Staphylococcus aureus can develop resistance by mutation, transfection or biofilm formation. Resistance was induced in S. aureus by growth in sub-inhibitory concentrations of ciprofloxacin for 30 days. The ability of the antimicrobials to disrupt biofilms was determined using crystal violet and live/dead staining. Effects on the cell membranes of biofilm cells were evaluated by measuring release of dyes and ATP, and nucleic acids. None of the strains developed resistance to AMPs while only S. aureus ATCC 25923 developed resistance (128 times) to ciprofloxacin after 30 passages. Only peptides reduced biofilms of ciprofloxacin-resistant cells. The antibiofilm effect of melimine with ciprofloxacin was more (27%) than with melimine alone at 1X MIC (p < 0.001). Similarly, at 1X MIC the combination of Mel4 and ciprofloxacin produced more (48%) biofilm disruption than Mel4 alone (p < 0.001). Combinations of either of the peptides with ciprofloxacin at 2X MIC released ≥ 66 nM ATP, more than either peptide alone (p ≤ 0.005). At 2X MIC, only melimine in combination with ciprofloxacin released DNA/RNA which was three times more than that released by melimine alone (p = 0.043). These results suggest the potential use of melimine and Mel4 with conventional antibiotics for the treatment of S. aureus biofilms.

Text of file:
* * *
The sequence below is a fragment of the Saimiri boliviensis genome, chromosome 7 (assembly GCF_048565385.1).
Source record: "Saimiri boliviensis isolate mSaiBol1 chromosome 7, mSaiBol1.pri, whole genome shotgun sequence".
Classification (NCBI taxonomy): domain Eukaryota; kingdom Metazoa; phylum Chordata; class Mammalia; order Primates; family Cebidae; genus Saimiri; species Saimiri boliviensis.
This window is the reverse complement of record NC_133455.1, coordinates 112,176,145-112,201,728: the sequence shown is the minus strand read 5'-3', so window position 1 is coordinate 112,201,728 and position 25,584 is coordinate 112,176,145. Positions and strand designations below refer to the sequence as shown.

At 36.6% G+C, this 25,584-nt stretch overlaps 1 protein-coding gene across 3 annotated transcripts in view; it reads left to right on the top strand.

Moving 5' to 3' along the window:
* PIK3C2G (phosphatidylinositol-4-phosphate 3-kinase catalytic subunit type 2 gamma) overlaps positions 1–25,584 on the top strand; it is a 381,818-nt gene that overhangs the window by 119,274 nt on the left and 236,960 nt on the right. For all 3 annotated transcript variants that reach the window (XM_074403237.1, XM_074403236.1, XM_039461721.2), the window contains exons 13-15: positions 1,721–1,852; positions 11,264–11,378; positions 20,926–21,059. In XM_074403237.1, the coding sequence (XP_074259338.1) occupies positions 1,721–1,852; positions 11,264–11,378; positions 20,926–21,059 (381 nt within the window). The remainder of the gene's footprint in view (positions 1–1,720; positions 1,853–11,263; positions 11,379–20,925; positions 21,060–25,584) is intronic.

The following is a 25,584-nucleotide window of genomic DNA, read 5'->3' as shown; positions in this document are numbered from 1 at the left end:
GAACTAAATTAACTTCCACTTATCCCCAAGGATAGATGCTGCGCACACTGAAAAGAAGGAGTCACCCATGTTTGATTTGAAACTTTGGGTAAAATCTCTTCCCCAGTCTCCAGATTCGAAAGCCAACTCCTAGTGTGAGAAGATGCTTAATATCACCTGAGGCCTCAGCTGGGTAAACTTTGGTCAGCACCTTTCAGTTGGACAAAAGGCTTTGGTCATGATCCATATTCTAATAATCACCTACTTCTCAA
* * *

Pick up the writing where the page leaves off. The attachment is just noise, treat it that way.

Bibliographical note© 2021 by the authors. Licensee MDPI, Basel, Switzerland.
This article is an open access article
distributed under the terms and conditions of the Creative Commons Attribution (CC BY) license (http://creativecommons.org/licenses/by/4.0/).
Funding: This work was supported by the Australian Research Council (ARC) under Grant
DP160101664 and the National Health and Medical Research Council under grant APP1183597. First
author acknowledges the UNSW and HEC Pakistan for provision of tuition fee scholarship and
living allowance respectively.
- Antibiotic resistance
- Antimicrobial peptides
- Combined effect
- Staphylococcus aureus